Early Diagnosis Of Dysmenorrhea in Teens Is Key to Effective Management: ACOG

By Marilynn Larkin

November 30, 2018

NEW YORK (Reuters Health) - The American College of Obstetrics and Gynecology (ACOG) has released new guidance on diagnosing and relieving dysmenorrhea in adolescents.

"Our goal in developing the committee opinion was to raise awareness regarding adolescent patients who experience menstrual pain," said coauthor Dr. Geri Hewitt. "We wanted the clinicians who care for these patients to feel confident in best steps moving forward - primarily, how much to do and when."

"We know the condition often is under-reported and often not optimally treated, (and) it's the most common reason for school absenteeism in adolescent girls," she told Reuters Health by email. "We also wanted to emphasize there is no role for opioid use for this diagnosis, outside of a specialized pain clinic. We too frequently see adolescent girls using or seeking opioids for menstrual pain."

"In most cases, menstrual pain is primary dysmenorrhea, due to prostaglandins, and can be diagnosed with a good medical history and often successfully treated with medications - primarily NSAIDs and hormonal interventions," she said. "If the clinician suspects primary dysmenorrhea, neither a pelvic exam nor pelvic ultrasound is indicated."

Dr. Hewitt noted other key points of the guidance, posted online November 20 in Obstetrics and Gynecology:

- Beyond primary dysmenorrhea, additional etiologies to consider include obstructive Mullerian anomalies and endometriosis. The guidelines explain when to perform a pelvic exam or pelvic ultrasound, and when to consider a diagnostic laparoscopy.

- Endometriosis should be considered in adolescents with persistent menstrual pain despite normal ultrasound and failed medical therapy with NSAIDs and hormonal interventions. "We believe there is value in early diagnosis and treatment - to alleviate symptoms, decrease risk of adhesive disease, and protect future fertility," Dr. Hewitt said.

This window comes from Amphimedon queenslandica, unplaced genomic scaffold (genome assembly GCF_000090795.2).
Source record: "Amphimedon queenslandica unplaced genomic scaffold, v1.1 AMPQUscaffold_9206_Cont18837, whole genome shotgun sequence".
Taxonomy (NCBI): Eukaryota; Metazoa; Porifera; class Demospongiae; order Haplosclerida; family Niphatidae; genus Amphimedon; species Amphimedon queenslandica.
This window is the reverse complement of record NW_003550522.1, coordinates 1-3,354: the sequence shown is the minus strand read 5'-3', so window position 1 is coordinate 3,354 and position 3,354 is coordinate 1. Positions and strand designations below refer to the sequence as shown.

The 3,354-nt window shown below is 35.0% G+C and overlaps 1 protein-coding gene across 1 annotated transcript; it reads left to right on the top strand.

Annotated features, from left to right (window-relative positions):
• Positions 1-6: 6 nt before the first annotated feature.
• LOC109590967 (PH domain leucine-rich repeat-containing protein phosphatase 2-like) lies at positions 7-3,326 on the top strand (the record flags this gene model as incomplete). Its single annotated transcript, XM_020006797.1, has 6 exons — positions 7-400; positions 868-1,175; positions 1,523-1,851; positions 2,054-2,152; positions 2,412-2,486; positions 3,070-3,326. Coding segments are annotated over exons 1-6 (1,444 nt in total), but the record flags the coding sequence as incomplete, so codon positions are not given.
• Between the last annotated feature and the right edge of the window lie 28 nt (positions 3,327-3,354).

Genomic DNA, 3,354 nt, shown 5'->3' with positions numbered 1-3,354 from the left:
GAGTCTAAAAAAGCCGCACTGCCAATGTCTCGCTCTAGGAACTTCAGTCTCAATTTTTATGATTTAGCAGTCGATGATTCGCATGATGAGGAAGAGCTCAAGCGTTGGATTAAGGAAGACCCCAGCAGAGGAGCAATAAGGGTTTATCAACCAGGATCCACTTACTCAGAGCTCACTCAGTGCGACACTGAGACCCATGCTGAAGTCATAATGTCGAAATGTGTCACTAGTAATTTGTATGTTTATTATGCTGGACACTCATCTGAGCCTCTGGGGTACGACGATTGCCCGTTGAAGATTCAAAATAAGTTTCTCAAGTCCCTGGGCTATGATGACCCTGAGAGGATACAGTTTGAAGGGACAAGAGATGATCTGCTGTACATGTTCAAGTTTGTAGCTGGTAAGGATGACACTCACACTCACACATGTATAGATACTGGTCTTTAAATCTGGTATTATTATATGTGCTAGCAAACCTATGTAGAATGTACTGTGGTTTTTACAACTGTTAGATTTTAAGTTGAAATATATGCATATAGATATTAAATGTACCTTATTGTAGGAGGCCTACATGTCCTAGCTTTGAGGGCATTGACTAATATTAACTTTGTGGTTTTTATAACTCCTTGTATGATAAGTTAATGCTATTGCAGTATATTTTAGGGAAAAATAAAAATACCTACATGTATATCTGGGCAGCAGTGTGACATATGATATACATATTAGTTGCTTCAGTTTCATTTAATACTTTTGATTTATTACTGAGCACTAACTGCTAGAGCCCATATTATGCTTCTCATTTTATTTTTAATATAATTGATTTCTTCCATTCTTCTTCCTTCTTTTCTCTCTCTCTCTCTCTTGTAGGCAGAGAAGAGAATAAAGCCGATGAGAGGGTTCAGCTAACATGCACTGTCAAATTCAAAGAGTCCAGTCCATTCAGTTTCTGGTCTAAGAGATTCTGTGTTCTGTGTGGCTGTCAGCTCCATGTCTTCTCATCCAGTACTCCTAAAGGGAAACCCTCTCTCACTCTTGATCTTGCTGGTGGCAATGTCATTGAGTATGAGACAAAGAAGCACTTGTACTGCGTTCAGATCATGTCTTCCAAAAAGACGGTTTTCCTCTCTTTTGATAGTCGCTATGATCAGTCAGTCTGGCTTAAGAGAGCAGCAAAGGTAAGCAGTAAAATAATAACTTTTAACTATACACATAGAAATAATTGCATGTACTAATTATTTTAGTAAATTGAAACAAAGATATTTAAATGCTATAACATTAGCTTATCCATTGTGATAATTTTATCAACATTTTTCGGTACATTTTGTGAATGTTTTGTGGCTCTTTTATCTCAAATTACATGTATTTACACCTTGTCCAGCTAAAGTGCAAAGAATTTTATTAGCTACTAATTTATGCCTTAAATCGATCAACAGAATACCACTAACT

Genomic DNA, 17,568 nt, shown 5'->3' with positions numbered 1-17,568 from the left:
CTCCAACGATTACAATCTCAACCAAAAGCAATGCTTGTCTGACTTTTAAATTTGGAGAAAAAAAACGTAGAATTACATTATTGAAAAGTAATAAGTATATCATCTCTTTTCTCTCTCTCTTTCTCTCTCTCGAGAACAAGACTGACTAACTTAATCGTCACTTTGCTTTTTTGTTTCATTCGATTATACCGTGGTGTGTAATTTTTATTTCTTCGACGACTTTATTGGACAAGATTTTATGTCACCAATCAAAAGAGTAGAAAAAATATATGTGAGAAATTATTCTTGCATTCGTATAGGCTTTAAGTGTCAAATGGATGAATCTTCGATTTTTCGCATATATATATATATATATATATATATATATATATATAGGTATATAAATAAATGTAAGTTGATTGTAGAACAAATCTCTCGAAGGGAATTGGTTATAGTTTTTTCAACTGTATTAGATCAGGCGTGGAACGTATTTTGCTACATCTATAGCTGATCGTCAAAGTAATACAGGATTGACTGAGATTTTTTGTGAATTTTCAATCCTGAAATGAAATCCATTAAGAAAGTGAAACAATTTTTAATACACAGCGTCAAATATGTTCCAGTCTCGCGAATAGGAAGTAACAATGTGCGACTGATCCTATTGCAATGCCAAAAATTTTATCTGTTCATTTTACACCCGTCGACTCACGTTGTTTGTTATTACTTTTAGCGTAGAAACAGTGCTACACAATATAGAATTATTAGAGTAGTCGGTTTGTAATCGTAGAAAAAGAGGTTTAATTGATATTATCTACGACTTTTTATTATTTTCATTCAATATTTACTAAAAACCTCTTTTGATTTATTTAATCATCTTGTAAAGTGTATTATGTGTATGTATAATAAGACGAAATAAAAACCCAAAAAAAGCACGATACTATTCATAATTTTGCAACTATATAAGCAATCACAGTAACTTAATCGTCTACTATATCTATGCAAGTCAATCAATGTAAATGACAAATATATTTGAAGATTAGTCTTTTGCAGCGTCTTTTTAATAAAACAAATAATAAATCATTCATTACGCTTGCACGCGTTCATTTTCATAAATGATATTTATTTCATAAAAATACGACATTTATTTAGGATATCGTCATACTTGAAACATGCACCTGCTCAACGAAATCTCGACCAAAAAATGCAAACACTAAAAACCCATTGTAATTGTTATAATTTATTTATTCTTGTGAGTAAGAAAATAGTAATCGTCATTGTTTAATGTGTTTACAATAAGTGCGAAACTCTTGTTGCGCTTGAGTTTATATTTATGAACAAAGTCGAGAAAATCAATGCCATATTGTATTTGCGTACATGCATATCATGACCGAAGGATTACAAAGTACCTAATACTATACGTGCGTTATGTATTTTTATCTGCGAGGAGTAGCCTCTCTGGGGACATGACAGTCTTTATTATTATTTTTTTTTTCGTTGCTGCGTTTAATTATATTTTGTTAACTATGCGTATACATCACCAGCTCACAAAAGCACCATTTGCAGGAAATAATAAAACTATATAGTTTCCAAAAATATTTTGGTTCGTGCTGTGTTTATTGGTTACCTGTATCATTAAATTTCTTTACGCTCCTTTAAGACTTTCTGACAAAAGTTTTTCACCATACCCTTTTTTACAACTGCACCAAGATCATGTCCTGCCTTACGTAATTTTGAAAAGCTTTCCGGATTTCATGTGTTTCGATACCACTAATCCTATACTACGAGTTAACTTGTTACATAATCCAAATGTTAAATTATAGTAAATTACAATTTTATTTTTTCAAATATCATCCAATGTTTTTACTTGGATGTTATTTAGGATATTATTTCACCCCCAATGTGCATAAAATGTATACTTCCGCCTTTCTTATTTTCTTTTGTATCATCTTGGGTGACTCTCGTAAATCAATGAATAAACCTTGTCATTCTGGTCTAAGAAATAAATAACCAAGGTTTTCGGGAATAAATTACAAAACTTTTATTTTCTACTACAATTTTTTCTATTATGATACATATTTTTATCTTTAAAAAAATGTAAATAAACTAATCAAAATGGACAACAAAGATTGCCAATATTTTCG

The guidance notes that the appearance of endometriosis may be different in an adolescent than in an adult woman. "In adolescents, endometriotic lesions are typically clear or red and can be difficult to identify for gynecologists unfamiliar with endometriosis in adolescents."

"Therapy must be individualized," the guidance states, "and obstetrician-gynecologists should consider patient choice, the need for contraception, contraindications to hormone use, and potential adverse effects and counsel the adolescent and her family on treatment options."

Dr. Hewitt concluded, "Our hope is that practicing clinicians who care for adolescent girls will find the document (which includes an algorithm on clinical evaluation) helpful in evaluating teens, counseling their families, and optimally treating their symptoms."

Dr. Kecia Gaither, Director of Perinatal Services at NYC Health and Hospitals/Lincoln in the Bronx, New York, told Reuters Health the guidance "is very much in keeping with how my patients are diagnosed and treated."

Many factors stand in the way of diagnosing endometriosis in young adolescents, she said by email, "including reticence to discuss with parents or health care providers, shame about body functions, and cultural beliefs."

Sharing the information in the guidance with parents of adolescents would enable parents to provide evidence-based explanations to their child, Dr. Gaither suggested.

SOURCE: http://bit.ly/2P9riRW

Obstet Gynecol 2018.